15 Things You Should Think Twice About Donating
Donating unwanted items to a local thrift store is a fantastic way to reclaim space in your home, donate to a good cause, and give back to your community. While thrift stores are thrilled to receive your gracious donations, there are some things that they cannot accept because of the safety risk and/or added cost imposed to dispose of items they won't be able to sell.
If those baking sheets, muffin tins or pots and pans at the thrift store have scratches and look worn down, don’t donate them. Old cookware that is chipped or scratched can release harmful chemicals into your food. Find out the best places to donate your old stuff and put it to good use.
Open-pump systems are especially troublesome because it’s impossible to clean entirely, making them susceptible to possible contamination, according to the CDC.
While sanitation and cracks can be an issue, the real culprit is the chemical BPA that’s present in most older bottles—and as of June 2012, the FDA no longer accepts that as safe. So think twice about donating an old baby bottle. On the other hand, here are some surprising things you never knew you could donate.
Used shoes have been molded to their previous owner’s feet—and poorly fitting shoes will make life miserable. Plus, they might smell!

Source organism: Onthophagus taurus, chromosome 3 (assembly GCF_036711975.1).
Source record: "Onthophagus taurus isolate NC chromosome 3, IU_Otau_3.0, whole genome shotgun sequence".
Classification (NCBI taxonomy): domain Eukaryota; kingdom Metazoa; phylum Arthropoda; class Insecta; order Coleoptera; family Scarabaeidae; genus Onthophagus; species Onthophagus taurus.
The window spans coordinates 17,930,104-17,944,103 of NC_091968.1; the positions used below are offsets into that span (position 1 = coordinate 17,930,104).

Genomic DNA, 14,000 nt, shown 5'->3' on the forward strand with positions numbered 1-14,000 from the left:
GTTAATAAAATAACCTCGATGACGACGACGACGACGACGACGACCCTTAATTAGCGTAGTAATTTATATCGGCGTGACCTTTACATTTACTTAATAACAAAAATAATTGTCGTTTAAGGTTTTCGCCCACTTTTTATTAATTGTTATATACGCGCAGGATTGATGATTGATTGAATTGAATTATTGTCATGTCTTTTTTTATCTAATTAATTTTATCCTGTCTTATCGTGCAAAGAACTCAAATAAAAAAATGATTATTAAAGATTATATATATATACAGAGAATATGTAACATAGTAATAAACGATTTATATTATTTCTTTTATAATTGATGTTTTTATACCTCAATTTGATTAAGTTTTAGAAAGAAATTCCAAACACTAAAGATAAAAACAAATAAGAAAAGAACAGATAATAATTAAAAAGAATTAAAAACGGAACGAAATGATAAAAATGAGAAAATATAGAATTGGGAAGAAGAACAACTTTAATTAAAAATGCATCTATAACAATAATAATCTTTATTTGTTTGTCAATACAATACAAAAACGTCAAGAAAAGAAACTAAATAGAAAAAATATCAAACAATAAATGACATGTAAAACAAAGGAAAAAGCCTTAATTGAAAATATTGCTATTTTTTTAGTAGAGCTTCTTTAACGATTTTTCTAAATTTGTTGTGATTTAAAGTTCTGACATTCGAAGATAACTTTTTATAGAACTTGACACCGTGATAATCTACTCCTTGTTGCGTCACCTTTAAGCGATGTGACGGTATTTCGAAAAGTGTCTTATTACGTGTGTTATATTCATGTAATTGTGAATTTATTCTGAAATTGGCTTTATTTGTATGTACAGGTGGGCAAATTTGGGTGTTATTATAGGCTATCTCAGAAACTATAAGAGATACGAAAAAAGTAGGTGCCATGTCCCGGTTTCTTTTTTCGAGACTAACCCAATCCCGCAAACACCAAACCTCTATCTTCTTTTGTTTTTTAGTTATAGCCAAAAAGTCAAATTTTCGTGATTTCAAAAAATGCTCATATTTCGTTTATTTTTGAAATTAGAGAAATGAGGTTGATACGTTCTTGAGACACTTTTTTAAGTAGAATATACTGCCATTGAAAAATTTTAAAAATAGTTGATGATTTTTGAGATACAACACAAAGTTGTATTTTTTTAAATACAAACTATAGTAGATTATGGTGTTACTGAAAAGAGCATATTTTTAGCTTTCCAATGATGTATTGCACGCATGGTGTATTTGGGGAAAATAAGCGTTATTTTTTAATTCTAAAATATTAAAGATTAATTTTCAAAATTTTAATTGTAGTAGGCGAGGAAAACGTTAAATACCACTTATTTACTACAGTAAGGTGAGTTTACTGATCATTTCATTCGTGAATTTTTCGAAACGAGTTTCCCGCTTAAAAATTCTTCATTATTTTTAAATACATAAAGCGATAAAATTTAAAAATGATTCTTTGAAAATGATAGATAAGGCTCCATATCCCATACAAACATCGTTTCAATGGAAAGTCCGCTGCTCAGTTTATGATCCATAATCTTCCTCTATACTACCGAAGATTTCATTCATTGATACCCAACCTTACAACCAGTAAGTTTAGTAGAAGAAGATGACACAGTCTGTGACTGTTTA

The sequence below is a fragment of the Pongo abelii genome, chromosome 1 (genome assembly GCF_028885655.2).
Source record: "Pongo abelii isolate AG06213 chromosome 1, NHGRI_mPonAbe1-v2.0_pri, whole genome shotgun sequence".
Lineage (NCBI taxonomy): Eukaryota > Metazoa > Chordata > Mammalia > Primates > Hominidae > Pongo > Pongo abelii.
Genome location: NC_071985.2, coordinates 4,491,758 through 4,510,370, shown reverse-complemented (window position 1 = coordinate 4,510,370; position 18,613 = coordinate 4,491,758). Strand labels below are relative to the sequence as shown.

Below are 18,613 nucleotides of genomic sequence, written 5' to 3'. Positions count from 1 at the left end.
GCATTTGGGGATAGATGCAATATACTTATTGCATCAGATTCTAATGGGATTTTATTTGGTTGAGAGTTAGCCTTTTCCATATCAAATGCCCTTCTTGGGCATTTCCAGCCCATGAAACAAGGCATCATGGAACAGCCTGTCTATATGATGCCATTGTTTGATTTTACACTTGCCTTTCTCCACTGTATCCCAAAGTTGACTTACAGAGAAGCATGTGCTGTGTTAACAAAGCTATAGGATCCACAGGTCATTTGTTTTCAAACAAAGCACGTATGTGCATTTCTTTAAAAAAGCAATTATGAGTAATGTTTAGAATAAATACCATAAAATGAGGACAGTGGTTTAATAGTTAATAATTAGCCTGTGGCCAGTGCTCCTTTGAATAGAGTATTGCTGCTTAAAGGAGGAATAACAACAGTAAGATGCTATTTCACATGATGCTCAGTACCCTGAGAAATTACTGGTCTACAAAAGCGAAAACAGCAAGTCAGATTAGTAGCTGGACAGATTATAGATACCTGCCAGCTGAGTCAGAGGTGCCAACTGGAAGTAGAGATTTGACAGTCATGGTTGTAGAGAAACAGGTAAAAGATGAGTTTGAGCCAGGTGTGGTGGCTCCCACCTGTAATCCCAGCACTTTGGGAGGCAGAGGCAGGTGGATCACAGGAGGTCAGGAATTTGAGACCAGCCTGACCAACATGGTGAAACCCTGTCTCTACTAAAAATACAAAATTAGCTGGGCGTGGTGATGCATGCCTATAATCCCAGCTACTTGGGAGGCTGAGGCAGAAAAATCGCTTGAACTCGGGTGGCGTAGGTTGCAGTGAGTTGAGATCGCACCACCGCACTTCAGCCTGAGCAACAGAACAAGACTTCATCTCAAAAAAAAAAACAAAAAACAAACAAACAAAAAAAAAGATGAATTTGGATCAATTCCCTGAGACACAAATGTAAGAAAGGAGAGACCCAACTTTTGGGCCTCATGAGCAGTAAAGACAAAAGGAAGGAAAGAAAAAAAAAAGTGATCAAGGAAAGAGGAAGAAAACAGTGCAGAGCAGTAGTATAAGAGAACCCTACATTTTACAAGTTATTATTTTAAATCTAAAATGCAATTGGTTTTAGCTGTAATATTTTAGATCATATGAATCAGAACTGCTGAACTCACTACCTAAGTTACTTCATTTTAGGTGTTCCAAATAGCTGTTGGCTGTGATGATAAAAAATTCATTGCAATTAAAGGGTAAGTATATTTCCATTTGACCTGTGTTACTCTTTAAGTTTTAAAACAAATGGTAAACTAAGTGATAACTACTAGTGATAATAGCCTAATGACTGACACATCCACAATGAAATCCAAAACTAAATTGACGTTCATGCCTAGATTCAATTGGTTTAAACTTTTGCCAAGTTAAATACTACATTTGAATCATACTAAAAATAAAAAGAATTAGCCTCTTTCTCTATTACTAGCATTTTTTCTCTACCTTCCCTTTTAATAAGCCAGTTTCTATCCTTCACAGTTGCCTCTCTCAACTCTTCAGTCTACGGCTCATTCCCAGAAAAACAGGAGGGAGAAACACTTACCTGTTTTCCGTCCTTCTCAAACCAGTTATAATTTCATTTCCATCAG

Wetsuits and swimsuits
Personal products that hug your body are technically safe if you wash them in hot water … and still, we’re cautious. But constant changes in water pressure also wear out swimwear faster than regular clothing, so it’s likely a used wetsuit or swimsuit will tear. Think twice about buying these 10 items at the thrift store, too.
Cribs and car seats
We go to great lengths to keep our children safe, which is precisely the reason thrift stores won’t accept cribs and car seats. Due to the volume of recalls on these products, the condition of the units and the inability to guarantee a car seat was never involved in a crash, most stores are not permitted to sell them. Many states have facilities to recycle used car seats and other baby items, which is a responsible alternative to the landfill.
Bedbugs remain a viable threat to second-hand stores, which is the main reason for not accepting used mattresses. You may be surprised to know that up to 80 percent of a used mattress can be recycled, which is a great alternative to donating and helps reduce the impact of the waste lifecycle of mattresses. Learn some more things you didn’t think you could recycle—but can.
Older model televisions
Technology continues to change at a rapid pace, and unfortunately, that means the demand for slim, wall-mounted TVs has created an influx of older model televisions that aren’t in demand, even at thrift store prices. Consider mounting your older model TV in a workout room or garage or seek out an electronics recycler who can dispose of the unit properly. Find out the tech gadgets you should—and shouldn’t—be buying used.